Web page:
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Finding racism in Zimmerman’s acquittal: You don’t have to look that hard

There are two types of racism involved here, one is personal — Zimmerman’s, the other institutional — the trial process.

We have a system that makes an unknowable fact, Zimmerman’s state of mind, the deciding factor in Trayvon’s death.

On the evening of February 26, 2012 a neighborhood “watch” coordinator  by the name of George Zimmerman shot and killed a young black man by the name of Trayvon Martin in a gated community in Florida. On July 13, 2013 a jury acquitted Zimmerman of all charges, essentially declaring that he’d done nothing illegal.

The facts of this case are well known to most people. Zimmerman spotted Martin walking within the gated community and concluded that he was hooligan up to no good. He got out of his car and pursued Martin, they got into a fight, and Zimmerman used his gun to settle the matter.

There is no shortage of commentary or debate regarding this case, but I think one question stands out: What role — if any — did racism have in this tragic event?

There are actually two tragic events here, one is the killing of Trayvon Martin, and the other is the trial process that led to Zimmerman’s acquittal. I think racism was present in both tragedies, but it may surprise you to hear that I think it’s easier to confirm in the trial process.

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There are two types of racism involved here, one is personal — Zimmerman’s, the other institutional — the trial process.

Zimmerman’s racism is the more difficult of the two to confirm, but I think it’s more likely than not that Zimmerman was making judgments about Trayvon based on racial profiling. We know that Trayvon was simply walking home from a convenience store and Zimmerman made a series of bogus assumptions: Zimmerman thought Trayvon looked like he was up to no good, maybe on drugs, and one of “those assholes” who always gets away — all wrong.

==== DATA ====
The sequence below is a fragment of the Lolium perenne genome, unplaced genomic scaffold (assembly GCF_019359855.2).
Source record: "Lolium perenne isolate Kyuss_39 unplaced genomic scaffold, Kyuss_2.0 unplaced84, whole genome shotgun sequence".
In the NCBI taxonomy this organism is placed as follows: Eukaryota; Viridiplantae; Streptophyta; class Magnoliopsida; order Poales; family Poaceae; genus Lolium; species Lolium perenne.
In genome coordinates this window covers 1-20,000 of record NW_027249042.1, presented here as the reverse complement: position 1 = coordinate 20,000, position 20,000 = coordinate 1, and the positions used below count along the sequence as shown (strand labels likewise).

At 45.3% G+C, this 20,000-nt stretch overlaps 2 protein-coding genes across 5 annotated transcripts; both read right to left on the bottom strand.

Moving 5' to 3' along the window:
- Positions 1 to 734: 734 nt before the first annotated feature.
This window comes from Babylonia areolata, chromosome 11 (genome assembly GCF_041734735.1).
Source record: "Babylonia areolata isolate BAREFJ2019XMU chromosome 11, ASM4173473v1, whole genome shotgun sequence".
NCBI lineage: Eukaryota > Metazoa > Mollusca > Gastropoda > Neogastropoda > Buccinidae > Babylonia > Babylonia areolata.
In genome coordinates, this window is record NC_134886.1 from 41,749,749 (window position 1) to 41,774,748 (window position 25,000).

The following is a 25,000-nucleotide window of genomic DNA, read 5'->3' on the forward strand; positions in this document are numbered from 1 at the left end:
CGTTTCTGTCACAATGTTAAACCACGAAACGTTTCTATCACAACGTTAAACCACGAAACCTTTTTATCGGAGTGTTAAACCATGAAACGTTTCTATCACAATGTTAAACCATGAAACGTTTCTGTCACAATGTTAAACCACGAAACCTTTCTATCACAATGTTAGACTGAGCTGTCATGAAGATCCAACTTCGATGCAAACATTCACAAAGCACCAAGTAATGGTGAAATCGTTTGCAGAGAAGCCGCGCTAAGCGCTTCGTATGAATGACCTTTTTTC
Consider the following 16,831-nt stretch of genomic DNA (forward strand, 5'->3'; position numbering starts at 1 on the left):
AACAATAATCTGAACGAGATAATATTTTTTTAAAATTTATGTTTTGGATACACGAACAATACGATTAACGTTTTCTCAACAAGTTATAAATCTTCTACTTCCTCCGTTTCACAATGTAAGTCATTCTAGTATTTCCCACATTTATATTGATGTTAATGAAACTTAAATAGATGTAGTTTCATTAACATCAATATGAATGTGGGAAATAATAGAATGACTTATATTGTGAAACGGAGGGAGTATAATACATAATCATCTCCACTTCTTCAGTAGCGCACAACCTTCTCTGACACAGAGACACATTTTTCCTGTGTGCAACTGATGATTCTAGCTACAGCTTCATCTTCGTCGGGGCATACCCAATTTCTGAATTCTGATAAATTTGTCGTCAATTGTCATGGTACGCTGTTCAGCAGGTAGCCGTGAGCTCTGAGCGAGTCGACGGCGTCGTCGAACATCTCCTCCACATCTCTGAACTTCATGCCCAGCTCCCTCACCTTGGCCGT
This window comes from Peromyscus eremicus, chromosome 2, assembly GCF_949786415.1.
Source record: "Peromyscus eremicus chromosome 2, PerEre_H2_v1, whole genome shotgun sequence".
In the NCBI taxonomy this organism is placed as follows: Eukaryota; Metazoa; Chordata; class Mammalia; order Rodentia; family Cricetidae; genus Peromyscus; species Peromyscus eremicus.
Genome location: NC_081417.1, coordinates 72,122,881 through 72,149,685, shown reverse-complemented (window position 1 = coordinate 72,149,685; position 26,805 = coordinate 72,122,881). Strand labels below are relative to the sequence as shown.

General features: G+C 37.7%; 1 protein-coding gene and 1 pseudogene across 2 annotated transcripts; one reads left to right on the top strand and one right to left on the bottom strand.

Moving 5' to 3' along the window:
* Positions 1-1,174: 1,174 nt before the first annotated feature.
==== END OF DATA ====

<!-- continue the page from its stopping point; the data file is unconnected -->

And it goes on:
While Zimmerman never actually says anything about the man’s race, all we have to do is ask ourselves whether or not Zimmerman would have made the same assumptions about a white man wearing a Polo shirt or a white woman in a jogging outfit? Trayvon was wearing a “hoodie” and it’s true that anyone can wear a hoodie, but we have to pretend that stereotypes don’t exist in order to conclude that Zimmerman was making no racial assumptions. Then we have to ask whether or not Zimmerman would have made the same bogus assumptions about a black man wearing a Polo shirt instead of a hoodie. We know that Zimmerman is a prejudiced observer. Despite the fact Trayvon was simply walking home Zimmerman describes him as suspicious: “wandering around looking about.” When Trayvon runs Zimmerman assumes this confirms his guilt and pursues him. We know racial profiling is a reality within law enforcement. However we have to assume it doesn’t exist in order to conclude that a wannabe cop acting as self-appointed security guard wasn’t profiling Trayvon.  We’ve had multiple cases all over the US of police officers profiling and killing unarmed black and Hispanic males. Ironically, if Zimmerman were actually a cop, we’d more likely to recognize his behavior as racial profiling.